As a liberal anti-gun letter writer, I’d like to respond to Fred Walther’s opinion that guns are not the problem (Letters to the Editor, Feb. 14).

His point is that more guns in the public’s possession reduces crime. Statistically, he argues that the arming of America is the only way to drive down crime rates. He offers points to support his argument like our murder rate is lower than the world average, rural high-ownership areas are less crime-prone than urban areas, an armed populace deters and decreases crime and no single regulation has worked.

What regulation? There are laws that try to address firearms, but politicians are unable and unwilling to deal with the lobbying of the National Rifle Association. Gun “shows” offer firearms to the public with little or no regard to their backgrounds. Reasonable ideas such as a ban on assault weapons, large ammo clips and standards for more consistent requirements and checks for possession bring out the “constitutional” arguments of the NRA and defensive gun owners.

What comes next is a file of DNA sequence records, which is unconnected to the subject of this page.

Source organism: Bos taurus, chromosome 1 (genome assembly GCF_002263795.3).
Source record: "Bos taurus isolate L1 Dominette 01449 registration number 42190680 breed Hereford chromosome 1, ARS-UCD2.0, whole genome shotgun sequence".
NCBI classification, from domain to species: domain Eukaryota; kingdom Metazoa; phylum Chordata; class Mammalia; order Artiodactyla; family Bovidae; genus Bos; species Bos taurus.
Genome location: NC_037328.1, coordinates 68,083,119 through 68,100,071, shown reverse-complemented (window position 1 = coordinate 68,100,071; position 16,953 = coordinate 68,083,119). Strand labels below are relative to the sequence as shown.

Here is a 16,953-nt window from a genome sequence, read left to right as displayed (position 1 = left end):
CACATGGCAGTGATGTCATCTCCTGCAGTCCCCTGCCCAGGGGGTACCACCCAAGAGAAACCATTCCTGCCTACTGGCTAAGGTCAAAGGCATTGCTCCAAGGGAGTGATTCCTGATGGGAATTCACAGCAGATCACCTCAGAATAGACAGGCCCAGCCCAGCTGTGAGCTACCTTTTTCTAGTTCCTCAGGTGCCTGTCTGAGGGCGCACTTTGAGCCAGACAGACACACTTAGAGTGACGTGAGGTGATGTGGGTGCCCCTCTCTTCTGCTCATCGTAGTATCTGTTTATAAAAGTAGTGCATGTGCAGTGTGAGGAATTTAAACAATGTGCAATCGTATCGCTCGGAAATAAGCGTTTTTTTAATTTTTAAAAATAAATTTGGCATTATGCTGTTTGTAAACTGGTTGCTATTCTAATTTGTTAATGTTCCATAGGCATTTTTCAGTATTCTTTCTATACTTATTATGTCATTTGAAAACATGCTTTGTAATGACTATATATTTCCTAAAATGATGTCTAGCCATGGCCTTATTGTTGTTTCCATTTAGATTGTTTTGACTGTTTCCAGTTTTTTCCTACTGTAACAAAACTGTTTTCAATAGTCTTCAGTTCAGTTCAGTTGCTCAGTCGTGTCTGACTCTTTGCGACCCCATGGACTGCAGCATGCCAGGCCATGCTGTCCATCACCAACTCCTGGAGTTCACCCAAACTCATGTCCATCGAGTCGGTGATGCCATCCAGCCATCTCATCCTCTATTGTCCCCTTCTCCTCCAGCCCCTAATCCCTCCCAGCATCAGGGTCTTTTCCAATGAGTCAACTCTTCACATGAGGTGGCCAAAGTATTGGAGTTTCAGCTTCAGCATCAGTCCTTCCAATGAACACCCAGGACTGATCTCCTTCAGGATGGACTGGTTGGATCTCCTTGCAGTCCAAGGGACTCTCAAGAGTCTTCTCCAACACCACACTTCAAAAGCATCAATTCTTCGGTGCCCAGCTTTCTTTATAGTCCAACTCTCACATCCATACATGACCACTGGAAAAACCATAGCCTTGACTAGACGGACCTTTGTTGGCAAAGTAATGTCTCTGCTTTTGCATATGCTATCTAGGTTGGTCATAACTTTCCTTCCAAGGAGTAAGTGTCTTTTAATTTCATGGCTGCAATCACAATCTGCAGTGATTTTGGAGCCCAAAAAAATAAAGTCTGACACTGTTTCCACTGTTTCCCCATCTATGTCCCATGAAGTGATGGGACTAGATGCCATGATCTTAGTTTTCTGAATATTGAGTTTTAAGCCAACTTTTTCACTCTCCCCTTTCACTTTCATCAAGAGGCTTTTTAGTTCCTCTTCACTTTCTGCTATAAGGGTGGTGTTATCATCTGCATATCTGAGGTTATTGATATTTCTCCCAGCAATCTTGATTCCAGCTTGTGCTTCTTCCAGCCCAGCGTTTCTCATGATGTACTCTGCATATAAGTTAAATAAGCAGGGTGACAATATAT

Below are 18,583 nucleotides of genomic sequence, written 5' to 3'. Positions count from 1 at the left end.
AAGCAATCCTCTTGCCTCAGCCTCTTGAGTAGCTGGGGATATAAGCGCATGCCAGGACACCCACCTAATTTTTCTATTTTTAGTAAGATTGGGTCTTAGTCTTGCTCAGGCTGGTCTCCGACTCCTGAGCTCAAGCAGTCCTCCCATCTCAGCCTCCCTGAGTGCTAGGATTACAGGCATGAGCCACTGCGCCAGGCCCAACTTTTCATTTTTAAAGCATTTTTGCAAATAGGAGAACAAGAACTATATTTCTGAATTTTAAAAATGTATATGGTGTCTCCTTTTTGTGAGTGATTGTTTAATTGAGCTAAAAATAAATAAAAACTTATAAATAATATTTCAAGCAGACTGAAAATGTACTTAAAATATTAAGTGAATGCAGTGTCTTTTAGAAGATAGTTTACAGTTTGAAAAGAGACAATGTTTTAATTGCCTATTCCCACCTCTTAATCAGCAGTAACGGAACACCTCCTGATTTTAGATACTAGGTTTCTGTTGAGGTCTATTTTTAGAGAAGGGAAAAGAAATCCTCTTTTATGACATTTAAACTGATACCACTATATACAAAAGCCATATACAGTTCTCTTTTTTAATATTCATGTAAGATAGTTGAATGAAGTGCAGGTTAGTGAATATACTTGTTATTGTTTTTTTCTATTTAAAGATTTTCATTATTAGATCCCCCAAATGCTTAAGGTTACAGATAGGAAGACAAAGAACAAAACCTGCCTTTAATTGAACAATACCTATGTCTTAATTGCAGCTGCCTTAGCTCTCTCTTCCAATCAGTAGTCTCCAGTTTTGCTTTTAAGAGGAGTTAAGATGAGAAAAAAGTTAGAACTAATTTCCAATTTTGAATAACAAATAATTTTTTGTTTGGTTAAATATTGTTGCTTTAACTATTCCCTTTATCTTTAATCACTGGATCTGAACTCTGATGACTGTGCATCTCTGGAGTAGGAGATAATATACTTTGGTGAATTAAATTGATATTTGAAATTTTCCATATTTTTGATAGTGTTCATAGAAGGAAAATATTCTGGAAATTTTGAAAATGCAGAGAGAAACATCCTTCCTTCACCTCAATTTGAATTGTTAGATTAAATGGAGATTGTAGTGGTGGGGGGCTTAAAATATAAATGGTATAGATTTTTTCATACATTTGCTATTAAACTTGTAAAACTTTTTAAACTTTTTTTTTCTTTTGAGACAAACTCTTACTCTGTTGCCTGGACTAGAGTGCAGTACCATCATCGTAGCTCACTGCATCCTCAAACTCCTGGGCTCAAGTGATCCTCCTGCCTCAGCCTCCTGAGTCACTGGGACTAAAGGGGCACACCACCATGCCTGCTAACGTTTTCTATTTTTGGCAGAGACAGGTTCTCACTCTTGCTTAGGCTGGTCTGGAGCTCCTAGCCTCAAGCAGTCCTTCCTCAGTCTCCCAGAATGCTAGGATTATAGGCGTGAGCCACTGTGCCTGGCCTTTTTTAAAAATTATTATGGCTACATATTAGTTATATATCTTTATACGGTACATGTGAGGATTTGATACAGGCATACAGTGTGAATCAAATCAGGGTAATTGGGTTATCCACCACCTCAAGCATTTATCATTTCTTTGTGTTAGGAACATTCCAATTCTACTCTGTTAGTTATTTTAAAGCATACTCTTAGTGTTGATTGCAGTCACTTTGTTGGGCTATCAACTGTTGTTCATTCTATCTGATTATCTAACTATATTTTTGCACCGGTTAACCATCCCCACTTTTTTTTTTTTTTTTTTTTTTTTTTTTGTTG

I agree that there are significant social issues that drive a sense of insecurity in people. We need to do much better, but I would venture to say that the improvements noted by the writer as due to increased arms ownership may in fact be due, just a little bit, to improved law enforcement and perhaps a populace inching up the ladder of evolution.

Liberals do not want to take your guns away. We wish for reasonable controls that will help everyone, especially law enforcement. Too many people are killed every year by guns. Period.

As for an armed populace that can play the role of law enforcement, it may be time to wear body armor to the mall. Please leave it to the law enforcement; they are trained and equipped for a reason.